Trying to capture the spirit of Roald Dahl on screen is as difficult of trying to capture the spirit of Lewis Carroll. (Tim Burton knows, he’s failed at both.) There is just something about great children’s authors that only really works on the page. With Carroll it’s the effortless surrealism, J.M Barry has his determined innocence and with Roald Dahl it’s the cheeky irreverence. You’d have to exactly share his sensibilities to make it work and no one exactly shares his sensibilities. Even then there are things that happen in the books that would just be a little too grizzly in live action cinema. The man knew exactly how far he could push things, safe in the knowledge that children’s imaginations will only go to the limits of their own imaginations. It is no coincidence that the best adaptations of the writer’s work are those that tell straighter stories with monsters only slightly exaggerated from real life; characters like Danny the Champion of the World’s Victor Hazell and Matilda’s Trunchbull. 


This isn’t to say there aren’t good films made from Roald Dahl’s writing, quite the contrary, I think they are all strong in their own way. Although this is usually equally down to the personality of the film maker; people like Wes Anderson, Henry Selick and yes Tim Burton, as it is to Dahl’s individual story telling.


To appreciate a Roald Dahl adaptation then, is to go in to is accepting that it will most reflect someone else’s perceptions of the story; not his and not yours.


This new version the 1982 book The BFG combines Dahl with two other visionary forces; Stephen Spielberg and the Walt Disney company (also working together for the first time). Each of the three come through in the work in almost equal measure. The London setting is pure romanticised Disney, all cobbled streets and Victorian architecture, as are the caricatured villains. The surrogate parenting, lights dancing in the twilight, stubbornly determined young hero and John William’s score are classic Spielberg and the beastly grown ups (excessively grown up in this case), chewed up language, slimy foodstuffs, bravely stoical young hero and farting are all Dahl. The combination works and Disney’s/Stephen Spielberg’s/Roald Dahl’s The BFG has a genuine and individual charm rarely found in contemporary family cinema.


For those that love the book there are things missing. Dahl’s deliciously simple but idiosyncratic dream scenario’s are gone. I was hoping for but didn’t get vignettes showing the eight year boy with the bushy beard that makes all his friends jealous, the pet bee that sounds like rock and roll music when it flies or the little girl who can turn the lights on and off with her mind (now there’s an idea for a book all by itself). The giant’s murderous rampages are also toned down and their eventual fate seems kinder too.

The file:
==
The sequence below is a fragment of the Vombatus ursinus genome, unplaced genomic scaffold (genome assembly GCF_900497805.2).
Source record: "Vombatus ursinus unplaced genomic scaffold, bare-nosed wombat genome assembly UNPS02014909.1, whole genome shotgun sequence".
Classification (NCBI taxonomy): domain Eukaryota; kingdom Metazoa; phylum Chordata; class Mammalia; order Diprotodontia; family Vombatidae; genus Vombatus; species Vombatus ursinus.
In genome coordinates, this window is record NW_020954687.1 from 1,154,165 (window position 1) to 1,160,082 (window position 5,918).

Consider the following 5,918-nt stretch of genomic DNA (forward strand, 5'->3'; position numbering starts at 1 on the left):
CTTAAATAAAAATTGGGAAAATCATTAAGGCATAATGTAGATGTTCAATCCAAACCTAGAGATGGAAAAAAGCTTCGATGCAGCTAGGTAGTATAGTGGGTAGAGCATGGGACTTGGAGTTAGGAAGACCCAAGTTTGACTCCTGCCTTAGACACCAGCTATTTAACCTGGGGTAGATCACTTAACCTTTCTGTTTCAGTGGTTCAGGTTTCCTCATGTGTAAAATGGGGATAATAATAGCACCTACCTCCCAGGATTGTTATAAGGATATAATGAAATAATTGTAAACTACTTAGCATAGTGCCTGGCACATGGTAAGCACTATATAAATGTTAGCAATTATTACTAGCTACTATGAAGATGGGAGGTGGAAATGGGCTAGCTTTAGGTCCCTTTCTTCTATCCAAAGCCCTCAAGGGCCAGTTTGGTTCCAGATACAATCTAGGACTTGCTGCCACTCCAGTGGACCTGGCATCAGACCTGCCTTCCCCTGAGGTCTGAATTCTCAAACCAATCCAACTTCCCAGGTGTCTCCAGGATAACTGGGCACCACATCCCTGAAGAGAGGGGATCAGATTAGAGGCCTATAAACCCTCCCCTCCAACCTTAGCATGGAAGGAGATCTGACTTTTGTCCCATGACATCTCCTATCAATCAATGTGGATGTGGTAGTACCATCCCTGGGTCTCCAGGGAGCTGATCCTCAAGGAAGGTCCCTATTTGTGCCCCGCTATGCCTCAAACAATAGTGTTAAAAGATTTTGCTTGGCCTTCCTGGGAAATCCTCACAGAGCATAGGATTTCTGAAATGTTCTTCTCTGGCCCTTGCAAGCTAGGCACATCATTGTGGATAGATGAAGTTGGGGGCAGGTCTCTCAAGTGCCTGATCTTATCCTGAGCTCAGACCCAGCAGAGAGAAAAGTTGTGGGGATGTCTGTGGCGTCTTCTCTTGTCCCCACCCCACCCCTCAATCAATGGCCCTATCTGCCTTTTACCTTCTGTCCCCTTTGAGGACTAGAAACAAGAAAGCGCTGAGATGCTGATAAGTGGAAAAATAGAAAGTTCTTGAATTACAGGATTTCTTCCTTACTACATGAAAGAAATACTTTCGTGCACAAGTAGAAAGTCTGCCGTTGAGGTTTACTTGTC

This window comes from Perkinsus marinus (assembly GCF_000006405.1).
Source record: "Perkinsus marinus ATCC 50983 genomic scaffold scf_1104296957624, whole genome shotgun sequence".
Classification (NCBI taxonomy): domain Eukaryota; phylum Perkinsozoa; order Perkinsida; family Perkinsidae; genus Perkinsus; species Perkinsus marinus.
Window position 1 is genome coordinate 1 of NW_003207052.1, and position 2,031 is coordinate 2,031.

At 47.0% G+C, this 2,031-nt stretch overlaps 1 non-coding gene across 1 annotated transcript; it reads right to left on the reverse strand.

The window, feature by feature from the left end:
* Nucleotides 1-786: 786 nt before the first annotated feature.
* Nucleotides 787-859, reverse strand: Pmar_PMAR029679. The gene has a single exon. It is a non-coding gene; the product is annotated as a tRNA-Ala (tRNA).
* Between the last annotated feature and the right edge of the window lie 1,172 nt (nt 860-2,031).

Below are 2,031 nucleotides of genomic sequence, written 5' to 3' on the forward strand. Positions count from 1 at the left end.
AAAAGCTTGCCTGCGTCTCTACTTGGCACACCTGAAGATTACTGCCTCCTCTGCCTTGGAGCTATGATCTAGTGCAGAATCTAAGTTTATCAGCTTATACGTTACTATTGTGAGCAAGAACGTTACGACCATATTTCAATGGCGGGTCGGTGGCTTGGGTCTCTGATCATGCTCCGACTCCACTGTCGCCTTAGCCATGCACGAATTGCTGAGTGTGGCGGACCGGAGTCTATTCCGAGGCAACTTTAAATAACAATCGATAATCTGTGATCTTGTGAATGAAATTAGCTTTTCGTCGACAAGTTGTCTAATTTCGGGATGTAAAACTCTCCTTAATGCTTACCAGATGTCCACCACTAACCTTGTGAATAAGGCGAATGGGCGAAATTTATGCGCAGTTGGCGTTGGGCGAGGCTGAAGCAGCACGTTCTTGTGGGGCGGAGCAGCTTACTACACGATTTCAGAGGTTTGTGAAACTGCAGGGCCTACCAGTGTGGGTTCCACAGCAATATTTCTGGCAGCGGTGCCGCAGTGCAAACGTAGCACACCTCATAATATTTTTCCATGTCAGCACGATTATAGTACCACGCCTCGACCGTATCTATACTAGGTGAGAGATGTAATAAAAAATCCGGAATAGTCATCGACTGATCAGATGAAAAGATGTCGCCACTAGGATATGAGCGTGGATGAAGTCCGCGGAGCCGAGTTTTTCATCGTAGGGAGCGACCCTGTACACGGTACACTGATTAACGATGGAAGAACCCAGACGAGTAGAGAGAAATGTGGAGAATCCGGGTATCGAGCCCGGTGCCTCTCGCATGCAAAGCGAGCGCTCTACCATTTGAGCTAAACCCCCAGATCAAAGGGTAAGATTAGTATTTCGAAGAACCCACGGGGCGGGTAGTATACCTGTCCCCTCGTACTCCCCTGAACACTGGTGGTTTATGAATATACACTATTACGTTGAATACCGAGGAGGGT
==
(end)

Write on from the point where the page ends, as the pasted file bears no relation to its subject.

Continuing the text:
The additions are effective though. We get a back story revealing that ten year old Sophie is not the first child to visit giant land which gives the story a nice edge and Spielberg’s version of the land of dreams is stunning.


On occasion sections of the source material are perfectly put through the director’s mainstream filter. The part of the story I was worried about seeing effectively translated to film was the whizzpoppers but this this is actually pitched perfectly. The scene where a particular group of dignitaries suffer a case of unchained flatulence is impactful but not overplayed and is easily the funniest thing I have seen in a movie theatre all year.


There is one other creative partner that needs to be acknowledged here as well. The screenplay is by Melissa Mathison who also wrote E.T. Sadly Mathison will not get to see the final work having passed away of Neuroendocrine cancer last November but it is a fitting end to a decades long career penning children’s films. 


The BFG may not appeal to all children and their parents but it is a gently paced, sophisticated, rich and endearing movie that offers a refreshing change to Kung Fu Pandas and Ice Ages. Spielberg may not be as bankable as he once was (this film’s performance in the States unfortunately shows this) but he is still on form and his handling of Roald Dahl, while not perfect, is big and friendly.

The Ripley Factor:
Disney and Dahl have a good track record with young female heroes even if Spielberg doesn’t and Sophie as portrayed by Ruby Barnhill is a great little role model. Mark Rylance’s CGIed portrayal of the titular behemoth may be more mannered and showy but the film is hers more than it is his.

Is this one for the kids?
The violence described in the book is understandably toned down and, while it is clear children have been eaten before, the film is actually a little lacking in its sense of peril. The giants are funnier than they are scary although there is a little of both. 

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